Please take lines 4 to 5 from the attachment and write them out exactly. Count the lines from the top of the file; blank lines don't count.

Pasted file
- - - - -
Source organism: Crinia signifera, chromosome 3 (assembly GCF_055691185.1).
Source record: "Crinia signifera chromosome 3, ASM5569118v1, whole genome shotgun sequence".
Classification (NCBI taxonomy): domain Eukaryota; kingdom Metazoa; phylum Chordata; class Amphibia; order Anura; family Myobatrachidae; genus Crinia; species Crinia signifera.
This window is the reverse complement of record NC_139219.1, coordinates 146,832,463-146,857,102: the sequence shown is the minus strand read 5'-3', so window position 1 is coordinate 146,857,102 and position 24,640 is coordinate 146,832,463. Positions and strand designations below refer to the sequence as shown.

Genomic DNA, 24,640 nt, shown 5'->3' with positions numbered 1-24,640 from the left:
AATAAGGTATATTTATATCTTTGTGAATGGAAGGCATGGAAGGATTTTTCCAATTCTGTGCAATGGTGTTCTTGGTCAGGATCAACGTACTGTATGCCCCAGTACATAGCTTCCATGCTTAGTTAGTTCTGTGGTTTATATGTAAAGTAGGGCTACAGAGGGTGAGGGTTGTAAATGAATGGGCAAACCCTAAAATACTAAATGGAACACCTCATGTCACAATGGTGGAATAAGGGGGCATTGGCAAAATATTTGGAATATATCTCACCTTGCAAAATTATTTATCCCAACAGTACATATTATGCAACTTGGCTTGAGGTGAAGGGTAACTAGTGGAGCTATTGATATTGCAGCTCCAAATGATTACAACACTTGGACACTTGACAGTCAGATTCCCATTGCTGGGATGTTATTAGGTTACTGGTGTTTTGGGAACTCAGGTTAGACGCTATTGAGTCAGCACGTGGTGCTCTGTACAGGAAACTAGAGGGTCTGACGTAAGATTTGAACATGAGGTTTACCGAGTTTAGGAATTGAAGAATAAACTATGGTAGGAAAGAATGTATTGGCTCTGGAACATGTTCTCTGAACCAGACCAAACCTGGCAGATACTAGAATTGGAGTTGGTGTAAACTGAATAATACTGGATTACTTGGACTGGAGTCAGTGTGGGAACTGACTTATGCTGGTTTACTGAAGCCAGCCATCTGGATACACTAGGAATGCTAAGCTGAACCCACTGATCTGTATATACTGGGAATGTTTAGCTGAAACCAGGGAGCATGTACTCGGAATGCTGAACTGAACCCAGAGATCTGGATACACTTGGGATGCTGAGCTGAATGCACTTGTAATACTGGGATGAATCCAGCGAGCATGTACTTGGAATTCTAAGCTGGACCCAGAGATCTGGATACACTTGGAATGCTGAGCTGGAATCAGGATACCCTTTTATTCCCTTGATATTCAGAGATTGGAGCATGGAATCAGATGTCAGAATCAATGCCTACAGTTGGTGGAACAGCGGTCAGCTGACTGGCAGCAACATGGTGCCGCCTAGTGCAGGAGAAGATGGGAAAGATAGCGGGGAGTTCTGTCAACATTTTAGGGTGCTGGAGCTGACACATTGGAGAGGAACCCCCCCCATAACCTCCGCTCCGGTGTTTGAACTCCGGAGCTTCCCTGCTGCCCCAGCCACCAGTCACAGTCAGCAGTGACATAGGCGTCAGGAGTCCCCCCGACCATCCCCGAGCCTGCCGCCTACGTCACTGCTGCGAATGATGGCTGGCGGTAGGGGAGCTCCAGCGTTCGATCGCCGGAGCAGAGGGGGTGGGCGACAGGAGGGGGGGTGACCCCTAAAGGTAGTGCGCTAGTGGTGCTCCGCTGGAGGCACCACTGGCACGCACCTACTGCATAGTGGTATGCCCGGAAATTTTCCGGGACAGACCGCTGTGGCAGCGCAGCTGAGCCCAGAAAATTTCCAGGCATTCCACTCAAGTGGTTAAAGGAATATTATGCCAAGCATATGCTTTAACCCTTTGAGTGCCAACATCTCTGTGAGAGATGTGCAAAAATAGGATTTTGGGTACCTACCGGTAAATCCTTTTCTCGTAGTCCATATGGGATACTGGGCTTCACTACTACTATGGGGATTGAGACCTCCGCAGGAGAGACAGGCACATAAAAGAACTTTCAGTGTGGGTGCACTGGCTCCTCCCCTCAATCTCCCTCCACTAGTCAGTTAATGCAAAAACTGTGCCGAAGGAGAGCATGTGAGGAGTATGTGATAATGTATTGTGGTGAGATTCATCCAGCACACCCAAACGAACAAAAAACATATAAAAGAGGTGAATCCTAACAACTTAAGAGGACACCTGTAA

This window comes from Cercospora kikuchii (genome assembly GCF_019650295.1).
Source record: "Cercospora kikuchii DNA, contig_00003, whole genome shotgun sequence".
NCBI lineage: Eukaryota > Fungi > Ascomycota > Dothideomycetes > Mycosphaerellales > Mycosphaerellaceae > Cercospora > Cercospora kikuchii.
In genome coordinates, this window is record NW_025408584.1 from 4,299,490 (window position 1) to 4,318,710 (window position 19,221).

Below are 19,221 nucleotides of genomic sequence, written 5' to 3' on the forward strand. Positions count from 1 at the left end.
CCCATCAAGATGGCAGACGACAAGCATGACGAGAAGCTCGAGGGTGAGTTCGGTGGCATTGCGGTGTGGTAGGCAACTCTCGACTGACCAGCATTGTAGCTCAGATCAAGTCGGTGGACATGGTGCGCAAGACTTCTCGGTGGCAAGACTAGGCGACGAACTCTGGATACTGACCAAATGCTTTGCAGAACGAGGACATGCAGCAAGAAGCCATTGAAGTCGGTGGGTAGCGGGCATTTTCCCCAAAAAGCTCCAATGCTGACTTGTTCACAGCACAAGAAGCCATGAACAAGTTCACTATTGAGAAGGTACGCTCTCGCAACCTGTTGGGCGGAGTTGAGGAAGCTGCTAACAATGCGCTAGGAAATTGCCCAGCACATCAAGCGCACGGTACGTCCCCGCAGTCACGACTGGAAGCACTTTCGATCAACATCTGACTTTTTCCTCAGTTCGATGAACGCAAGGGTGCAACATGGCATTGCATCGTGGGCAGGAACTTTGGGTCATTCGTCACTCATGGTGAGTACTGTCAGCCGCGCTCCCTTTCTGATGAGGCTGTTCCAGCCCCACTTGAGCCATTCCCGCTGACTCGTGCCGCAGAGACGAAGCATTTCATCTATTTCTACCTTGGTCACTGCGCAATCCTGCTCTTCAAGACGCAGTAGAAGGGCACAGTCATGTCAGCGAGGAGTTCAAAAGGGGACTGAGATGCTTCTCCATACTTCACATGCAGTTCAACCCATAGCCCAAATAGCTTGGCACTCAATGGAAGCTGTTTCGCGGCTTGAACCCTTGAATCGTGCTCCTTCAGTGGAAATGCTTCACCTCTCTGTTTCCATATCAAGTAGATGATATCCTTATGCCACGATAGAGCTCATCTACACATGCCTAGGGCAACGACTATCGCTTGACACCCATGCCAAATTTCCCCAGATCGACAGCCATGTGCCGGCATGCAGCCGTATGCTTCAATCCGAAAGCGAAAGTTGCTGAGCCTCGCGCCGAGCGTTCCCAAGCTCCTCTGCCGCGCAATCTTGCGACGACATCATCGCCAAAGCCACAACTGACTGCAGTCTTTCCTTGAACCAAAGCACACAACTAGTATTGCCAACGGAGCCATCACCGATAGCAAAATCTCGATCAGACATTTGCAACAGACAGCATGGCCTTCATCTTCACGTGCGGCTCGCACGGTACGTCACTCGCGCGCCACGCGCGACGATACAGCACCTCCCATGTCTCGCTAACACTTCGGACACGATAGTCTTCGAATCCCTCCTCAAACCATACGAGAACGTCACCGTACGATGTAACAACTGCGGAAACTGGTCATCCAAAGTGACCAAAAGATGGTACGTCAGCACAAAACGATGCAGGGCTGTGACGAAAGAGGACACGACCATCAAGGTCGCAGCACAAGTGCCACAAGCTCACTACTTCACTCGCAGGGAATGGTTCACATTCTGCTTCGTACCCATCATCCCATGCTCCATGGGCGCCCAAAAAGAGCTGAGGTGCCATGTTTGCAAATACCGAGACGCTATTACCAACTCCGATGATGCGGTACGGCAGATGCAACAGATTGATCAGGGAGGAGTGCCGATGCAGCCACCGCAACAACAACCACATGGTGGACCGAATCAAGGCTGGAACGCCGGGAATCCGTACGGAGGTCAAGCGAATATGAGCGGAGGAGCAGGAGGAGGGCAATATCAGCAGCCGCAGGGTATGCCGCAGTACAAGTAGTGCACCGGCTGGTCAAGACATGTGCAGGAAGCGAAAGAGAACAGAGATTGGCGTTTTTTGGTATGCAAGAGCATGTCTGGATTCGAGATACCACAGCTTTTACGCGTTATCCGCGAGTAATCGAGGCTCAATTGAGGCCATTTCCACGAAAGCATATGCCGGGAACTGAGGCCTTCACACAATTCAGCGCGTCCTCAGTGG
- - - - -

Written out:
This window is the reverse complement of record NC_139219.1, coordinates 146,832,463-146,857,102: the sequence shown is the minus strand read 5'-3', so window position 1 is coordinate 146,857,102 and position 24,640 is coordinate 146,832,463. Positions and strand designations below refer to the sequence as shown.

Genomic DNA, 24,640 nt, shown 5'->3' with positions numbered 1-24,640 from the left: